Breathing in Colour by Clare Jay
|Breathing in Colour by Clare Jay|
|Category: Literary Fiction|
|Reviewer: Ruth Ng|
|Summary: An emotional, compelling mother-daughter story, part family-drama, part mystery, that provides a sensory feast for your imagination.|
|Buy? Yes||Borrow? Yes|
|Pages: 288||Date: March 2009|
On receiving a call that every mother dreads, Alida flies to India to search for her daughter who has gone missing whilst back-packing. She finds some collage pictures that Mia left behind at her hotel and with the help of another guest, Taos, she sets about the seemingly hopeless search to discover if her daughter is dead or still alive somewhere in India.
Her daughter, Mia, has the sensory condition synaesthesia where people perceive things differently to most so, for example, letters or numbers are perceived as colours, or they see colours for sounds. This is explored through the book as although the story is told mainly from Alida's point of view we also see Mia's side of it through her diary entries - flashbacks from her childhood through to her trip to India. As Alida travels around India searching for Mia we slowly see their family history unravel, discover the dark tragedy that has clouded their lives for so many years and see the intensity of the fractured mother-daughter relationship from both sides.
I was a bit dubious when I began reading the book as a note from the author at the beginning states that the novel was written as part of her PhD in Creative Writing. I wondered if this was going to be a very 'crafted' piece of work, especially knowing about the hook of Mia having synaesthesia. I did, at times, feel that the synaesthesia was an excuse for the writer to go wild with her descriptions, and some readers might find it tedious to wade through such rich, almost poetic, language. However, my prejudices soon fell aside as I found I was totally caught up in the story thanks to the natural, engaging characters, the mysterious past events that led to Mia's disappearance, and the colourful evocation of India.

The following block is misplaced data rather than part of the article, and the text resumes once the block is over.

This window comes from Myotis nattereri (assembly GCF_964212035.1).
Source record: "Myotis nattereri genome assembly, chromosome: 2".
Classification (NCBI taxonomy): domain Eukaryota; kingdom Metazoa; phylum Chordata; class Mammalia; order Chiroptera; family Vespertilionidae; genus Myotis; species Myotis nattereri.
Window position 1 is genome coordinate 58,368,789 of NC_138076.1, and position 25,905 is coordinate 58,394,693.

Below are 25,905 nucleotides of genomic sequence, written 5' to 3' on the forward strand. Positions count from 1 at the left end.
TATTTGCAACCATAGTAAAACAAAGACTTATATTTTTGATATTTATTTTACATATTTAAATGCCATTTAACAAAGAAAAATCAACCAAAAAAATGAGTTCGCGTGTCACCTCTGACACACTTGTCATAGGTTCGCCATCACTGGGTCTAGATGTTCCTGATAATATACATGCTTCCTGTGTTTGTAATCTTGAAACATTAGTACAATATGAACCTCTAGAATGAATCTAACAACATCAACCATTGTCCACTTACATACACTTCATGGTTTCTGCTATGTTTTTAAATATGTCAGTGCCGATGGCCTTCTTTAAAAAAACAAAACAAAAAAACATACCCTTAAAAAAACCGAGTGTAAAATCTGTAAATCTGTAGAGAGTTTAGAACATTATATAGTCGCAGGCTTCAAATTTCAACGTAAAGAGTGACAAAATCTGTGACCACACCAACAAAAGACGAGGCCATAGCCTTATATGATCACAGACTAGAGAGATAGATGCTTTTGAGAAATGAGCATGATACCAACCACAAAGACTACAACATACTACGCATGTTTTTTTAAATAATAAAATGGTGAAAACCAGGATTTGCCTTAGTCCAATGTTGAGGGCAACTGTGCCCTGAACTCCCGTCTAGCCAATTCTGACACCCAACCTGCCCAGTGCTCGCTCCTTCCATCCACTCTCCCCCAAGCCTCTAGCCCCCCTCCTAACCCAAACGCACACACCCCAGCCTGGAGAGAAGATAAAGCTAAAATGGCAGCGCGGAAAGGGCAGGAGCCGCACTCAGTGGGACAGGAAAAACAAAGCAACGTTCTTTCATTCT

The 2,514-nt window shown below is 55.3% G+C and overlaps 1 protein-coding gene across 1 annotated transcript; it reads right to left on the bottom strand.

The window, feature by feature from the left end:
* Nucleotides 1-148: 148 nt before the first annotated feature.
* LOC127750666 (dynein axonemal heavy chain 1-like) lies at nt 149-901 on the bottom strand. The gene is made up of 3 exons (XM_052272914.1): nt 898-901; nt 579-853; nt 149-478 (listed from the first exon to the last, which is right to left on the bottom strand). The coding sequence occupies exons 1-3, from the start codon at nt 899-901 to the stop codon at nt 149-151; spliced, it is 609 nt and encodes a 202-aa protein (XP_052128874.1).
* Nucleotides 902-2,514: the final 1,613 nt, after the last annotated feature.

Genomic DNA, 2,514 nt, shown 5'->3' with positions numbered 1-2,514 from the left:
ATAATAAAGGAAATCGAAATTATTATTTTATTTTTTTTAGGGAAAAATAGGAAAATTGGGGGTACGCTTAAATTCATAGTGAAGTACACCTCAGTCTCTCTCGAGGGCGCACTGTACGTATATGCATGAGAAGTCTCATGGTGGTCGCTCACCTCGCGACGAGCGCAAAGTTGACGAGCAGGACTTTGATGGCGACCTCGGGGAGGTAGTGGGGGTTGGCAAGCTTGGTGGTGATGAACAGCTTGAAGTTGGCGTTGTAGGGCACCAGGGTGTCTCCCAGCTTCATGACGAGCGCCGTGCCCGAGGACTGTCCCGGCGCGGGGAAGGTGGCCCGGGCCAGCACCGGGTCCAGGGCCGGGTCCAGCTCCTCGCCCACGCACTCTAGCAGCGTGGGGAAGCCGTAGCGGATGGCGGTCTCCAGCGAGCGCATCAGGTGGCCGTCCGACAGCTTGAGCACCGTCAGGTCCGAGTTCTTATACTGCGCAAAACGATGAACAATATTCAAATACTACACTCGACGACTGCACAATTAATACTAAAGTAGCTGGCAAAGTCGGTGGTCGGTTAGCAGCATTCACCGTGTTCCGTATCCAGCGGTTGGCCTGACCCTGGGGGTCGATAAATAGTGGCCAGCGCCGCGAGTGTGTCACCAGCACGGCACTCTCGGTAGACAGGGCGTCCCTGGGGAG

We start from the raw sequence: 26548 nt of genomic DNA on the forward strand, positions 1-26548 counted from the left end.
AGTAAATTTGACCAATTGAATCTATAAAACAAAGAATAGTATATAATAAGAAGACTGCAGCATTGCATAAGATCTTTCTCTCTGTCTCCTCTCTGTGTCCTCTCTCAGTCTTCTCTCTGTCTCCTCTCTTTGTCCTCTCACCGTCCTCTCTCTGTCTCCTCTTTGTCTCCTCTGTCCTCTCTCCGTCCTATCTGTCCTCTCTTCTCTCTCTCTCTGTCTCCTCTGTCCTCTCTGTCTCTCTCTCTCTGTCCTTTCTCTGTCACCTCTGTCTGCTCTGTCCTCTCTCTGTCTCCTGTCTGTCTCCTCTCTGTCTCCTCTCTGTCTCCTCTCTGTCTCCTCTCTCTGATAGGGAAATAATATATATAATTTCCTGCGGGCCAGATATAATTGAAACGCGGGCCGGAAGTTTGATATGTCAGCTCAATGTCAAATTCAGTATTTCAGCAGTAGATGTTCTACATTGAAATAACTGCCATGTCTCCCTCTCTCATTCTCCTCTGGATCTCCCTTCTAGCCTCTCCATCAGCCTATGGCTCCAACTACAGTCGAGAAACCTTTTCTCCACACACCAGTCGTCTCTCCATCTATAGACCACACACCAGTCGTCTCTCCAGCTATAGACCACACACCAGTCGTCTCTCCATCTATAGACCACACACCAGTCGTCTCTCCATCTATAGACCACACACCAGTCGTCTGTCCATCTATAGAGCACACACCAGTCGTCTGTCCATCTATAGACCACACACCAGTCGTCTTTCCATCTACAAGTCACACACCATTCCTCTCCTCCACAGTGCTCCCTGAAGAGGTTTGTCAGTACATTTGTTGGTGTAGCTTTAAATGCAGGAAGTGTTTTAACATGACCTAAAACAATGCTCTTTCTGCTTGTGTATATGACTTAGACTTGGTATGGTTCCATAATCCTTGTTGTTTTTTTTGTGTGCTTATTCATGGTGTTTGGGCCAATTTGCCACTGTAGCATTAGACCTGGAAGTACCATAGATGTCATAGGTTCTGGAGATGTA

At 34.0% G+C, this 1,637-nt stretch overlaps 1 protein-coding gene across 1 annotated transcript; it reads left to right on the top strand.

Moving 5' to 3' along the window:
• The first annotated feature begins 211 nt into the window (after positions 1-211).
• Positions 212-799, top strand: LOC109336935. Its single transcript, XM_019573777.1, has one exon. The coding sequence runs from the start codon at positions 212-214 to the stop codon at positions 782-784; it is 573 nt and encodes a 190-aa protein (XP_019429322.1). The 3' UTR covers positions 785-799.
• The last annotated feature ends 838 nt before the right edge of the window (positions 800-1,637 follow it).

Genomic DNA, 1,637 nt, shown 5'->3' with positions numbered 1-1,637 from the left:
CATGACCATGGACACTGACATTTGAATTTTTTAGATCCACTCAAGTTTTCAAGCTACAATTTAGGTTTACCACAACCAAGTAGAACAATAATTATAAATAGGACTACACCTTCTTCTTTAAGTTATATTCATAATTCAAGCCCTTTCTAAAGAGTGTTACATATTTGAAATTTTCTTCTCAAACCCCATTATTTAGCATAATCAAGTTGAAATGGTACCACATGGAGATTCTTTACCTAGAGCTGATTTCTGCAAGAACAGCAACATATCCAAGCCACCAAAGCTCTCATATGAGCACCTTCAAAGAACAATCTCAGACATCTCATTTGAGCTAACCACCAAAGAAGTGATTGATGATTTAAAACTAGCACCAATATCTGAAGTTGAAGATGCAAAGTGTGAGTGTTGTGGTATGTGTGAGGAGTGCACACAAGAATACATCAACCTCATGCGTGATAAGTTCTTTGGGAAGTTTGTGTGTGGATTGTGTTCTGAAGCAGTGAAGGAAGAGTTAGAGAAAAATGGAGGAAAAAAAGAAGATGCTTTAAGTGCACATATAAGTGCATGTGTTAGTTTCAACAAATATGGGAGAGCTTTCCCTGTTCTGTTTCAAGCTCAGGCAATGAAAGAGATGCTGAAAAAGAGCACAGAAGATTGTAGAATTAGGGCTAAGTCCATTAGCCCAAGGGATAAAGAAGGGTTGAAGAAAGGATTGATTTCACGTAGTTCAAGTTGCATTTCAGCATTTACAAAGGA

There's some interesting use of lucid dreaming within the novel, and on reading up a little about the author afterwards I discovered that she used lucid dreaming herself when writing the story to try and experience what synaesthesia might be like. These dream states also fit in well somehow with the book being set in India. I've travelled to India myself and I remember how being there was an almost alien, dream-like sensation, a total assault on my senses. I think the book captures this well, although the India I remember was a bit more edgy, dirty and dangerous than we see here.
Alida isn't always a likeable character, but she's very vivid and as a mother myself I found I had a great deal of sympathy for her whilst at the same time identifying in many ways with her daughter too. The big 'reveal' in the book is some time in coming and I felt it was perhaps stretched a little too far as the writer hints about it so much you begin to wonder if she'll make you wait until the end to discover what on earth happened to Mia as a child. Yet the gut-wrenching emotions of Alida and Mia are so realistic and aroused such sympathy that I found myself carrying the book around with me so that I could snatch moments to read snippets of it throughout the day. It isn't a book that I would go back to and re-read, but it is certainly one I'd keep on the shelf to recommend and loan to friends.
I'd like to thank the publishers for sending a copy to The Bookbag.
For more on mother-daughter conflicts we can recommend The Memory Stones by Kate O'Riordan. For another book where a medical condition is brilliantly evoked - this time it's congenital blindness - you really should read Star Gazing by Linda Gillard.
You can read more book reviews or buy Breathing in Colour by Clare Jay at Amazon.co.uk
You can read more book reviews or buy Breathing in Colour by Clare Jay at Amazon.com.
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